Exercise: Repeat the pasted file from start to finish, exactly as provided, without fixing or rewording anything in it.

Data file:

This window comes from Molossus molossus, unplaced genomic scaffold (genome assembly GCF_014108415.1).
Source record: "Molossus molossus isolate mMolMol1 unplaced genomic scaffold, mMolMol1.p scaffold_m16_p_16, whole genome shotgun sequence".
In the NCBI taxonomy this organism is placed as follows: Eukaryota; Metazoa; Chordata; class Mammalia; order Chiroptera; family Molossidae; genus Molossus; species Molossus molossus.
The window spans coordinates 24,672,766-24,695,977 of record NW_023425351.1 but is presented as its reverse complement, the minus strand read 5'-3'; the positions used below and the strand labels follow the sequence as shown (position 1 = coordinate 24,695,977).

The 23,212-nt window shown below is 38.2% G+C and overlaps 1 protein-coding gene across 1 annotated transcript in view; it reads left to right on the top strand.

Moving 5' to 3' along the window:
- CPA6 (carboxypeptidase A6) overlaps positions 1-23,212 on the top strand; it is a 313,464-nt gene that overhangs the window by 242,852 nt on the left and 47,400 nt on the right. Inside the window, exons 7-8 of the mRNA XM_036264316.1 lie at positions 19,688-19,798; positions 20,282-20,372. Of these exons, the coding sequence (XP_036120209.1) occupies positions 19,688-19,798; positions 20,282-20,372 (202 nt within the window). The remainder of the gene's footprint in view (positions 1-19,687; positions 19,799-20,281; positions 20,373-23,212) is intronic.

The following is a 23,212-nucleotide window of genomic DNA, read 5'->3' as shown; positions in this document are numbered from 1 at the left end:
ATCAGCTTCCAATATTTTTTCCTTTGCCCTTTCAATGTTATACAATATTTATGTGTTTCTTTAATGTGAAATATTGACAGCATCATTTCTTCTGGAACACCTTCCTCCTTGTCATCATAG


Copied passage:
This window comes from Molossus molossus, unplaced genomic scaffold (genome assembly GCF_014108415.1).
Source record: "Molossus molossus isolate mMolMol1 unplaced genomic scaffold, mMolMol1.p scaffold_m16_p_16, whole genome shotgun sequence".
In the NCBI taxonomy this organism is placed as follows: Eukaryota; Metazoa; Chordata; class Mammalia; order Chiroptera; family Molossidae; genus Molossus; species Molossus molossus.
The window spans coordinates 24,672,766-24,695,977 of record NW_023425351.1 but is presented as its reverse complement, the minus strand read 5'-3'; the positions used below and the strand labels follow the sequence as shown (position 1 = coordinate 24,695,977).

The 23,212-nt window shown below is 38.2% G+C and overlaps 1 protein-coding gene across 1 annotated transcript in view; it reads left to right on the top strand.

Moving 5' to 3' along the window:
- CPA6 (carboxypeptidase A6) overlaps positions 1-23,212 on the top strand; it is a 313,464-nt gene that overhangs the window by 242,852 nt on the left and 47,400 nt on the right. Inside the window, exons 7-8 of the mRNA XM_036264316.1 lie at positions 19,688-19,798; positions 20,282-20,372. Of these exons, the coding sequence (XP_036120209.1) occupies positions 19,688-19,798; positions 20,282-20,372 (202 nt within the window). The remainder of the gene's footprint in view (positions 1-19,687; positions 19,799-20,281; positions 20,373-23,212) is intronic.

The following is a 23,212-nucleotide window of genomic DNA, read 5'->3' as shown; positions in this document are numbered from 1 at the left end:
ATCAGCTTCCAATATTTTTTCCTTTGCCCTTTCAATGTTATACAATATTTATGTGTTTCTTTAATGTGAAATATTGACAGCATCATTTCTTCTGGAACACCTTCCTCCTTGTCATCATAG